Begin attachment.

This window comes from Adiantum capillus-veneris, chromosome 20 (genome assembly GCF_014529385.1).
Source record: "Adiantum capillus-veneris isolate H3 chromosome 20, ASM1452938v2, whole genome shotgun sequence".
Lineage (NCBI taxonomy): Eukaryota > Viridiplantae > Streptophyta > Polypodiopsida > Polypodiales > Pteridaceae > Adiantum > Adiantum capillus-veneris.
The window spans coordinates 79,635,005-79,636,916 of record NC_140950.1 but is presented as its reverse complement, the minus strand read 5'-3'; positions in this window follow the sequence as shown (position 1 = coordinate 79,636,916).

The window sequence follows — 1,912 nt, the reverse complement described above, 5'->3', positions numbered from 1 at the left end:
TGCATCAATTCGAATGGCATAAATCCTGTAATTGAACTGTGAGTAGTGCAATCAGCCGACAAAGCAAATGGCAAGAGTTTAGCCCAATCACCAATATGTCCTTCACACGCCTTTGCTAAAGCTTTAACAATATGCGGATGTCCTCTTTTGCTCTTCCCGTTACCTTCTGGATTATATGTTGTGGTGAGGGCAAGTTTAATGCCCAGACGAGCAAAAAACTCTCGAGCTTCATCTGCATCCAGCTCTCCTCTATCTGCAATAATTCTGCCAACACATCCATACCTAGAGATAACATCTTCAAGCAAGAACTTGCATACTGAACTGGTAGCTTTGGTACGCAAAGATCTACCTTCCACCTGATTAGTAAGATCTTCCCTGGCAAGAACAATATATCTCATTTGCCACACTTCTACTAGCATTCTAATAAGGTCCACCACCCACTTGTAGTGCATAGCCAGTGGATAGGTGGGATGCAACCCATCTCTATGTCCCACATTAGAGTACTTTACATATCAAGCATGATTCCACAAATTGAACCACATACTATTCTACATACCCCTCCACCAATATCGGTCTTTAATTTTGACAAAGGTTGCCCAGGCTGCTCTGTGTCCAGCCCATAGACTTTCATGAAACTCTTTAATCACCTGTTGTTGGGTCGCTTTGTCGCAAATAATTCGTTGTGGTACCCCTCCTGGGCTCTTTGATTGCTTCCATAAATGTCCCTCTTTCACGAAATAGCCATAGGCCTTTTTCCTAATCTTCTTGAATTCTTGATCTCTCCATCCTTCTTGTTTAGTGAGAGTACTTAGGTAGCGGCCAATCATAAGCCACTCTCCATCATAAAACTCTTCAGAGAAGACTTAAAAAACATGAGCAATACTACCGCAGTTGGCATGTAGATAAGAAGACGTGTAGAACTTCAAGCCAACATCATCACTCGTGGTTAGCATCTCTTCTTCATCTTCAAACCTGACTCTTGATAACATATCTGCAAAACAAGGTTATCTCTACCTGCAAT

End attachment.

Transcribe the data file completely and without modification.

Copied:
This window comes from Adiantum capillus-veneris, chromosome 20 (genome assembly GCF_014529385.1).
Source record: "Adiantum capillus-veneris isolate H3 chromosome 20, ASM1452938v2, whole genome shotgun sequence".
Lineage (NCBI taxonomy): Eukaryota > Viridiplantae > Streptophyta > Polypodiopsida > Polypodiales > Pteridaceae > Adiantum > Adiantum capillus-veneris.
The window spans coordinates 79,635,005-79,636,916 of record NC_140950.1 but is presented as its reverse complement, the minus strand read 5'-3'; positions in this window follow the sequence as shown (position 1 = coordinate 79,636,916).

The window sequence follows — 1,912 nt, the reverse complement described above, 5'->3', positions numbered from 1 at the left end:
TGCATCAATTCGAATGGCATAAATCCTGTAATTGAACTGTGAGTAGTGCAATCAGCCGACAAAGCAAATGGCAAGAGTTTAGCCCAATCACCAATATGTCCTTCACACGCCTTTGCTAAAGCTTTAACAATATGCGGATGTCCTCTTTTGCTCTTCCCGTTACCTTCTGGATTATATGTTGTGGTGAGGGCAAGTTTAATGCCCAGACGAGCAAAAAACTCTCGAGCTTCATCTGCATCCAGCTCTCCTCTATCTGCAATAATTCTGCCAACACATCCATACCTAGAGATAACATCTTCAAGCAAGAACTTGCATACTGAACTGGTAGCTTTGGTACGCAAAGATCTACCTTCCACCTGATTAGTAAGATCTTCCCTGGCAAGAACAATATATCTCATTTGCCACACTTCTACTAGCATTCTAATAAGGTCCACCACCCACTTGTAGTGCATAGCCAGTGGATAGGTGGGATGCAACCCATCTCTATGTCCCACATTAGAGTACTTTACATATCAAGCATGATTCCACAAATTGAACCACATACTATTCTACATACCCCTCCACCAATATCGGTCTTTAATTTTGACAAAGGTTGCCCAGGCTGCTCTGTGTCCAGCCCATAGACTTTCATGAAACTCTTTAATCACCTGTTGTTGGGTCGCTTTGTCGCAAATAATTCGTTGTGGTACCCCTCCTGGGCTCTTTGATTGCTTCCATAAATGTCCCTCTTTCACGAAATAGCCATAGGCCTTTTTCCTAATCTTCTTGAATTCTTGATCTCTCCATCCTTCTTGTTTAGTGAGAGTACTTAGGTAGCGGCCAATCATAAGCCACTCTCCATCATAAAACTCTTCAGAGAAGACTTAAAAAACATGAGCAATACTACCGCAGTTGGCATGTAGATAAGAAGACGTGTAGAACTTCAAGCCAACATCATCACTCGTGGTTAGCATCTCTTCTTCATCTTCAAACCTGACTCTTGATAACATATCTGCAAAACAAGGTTATCTCTACCTGCAAT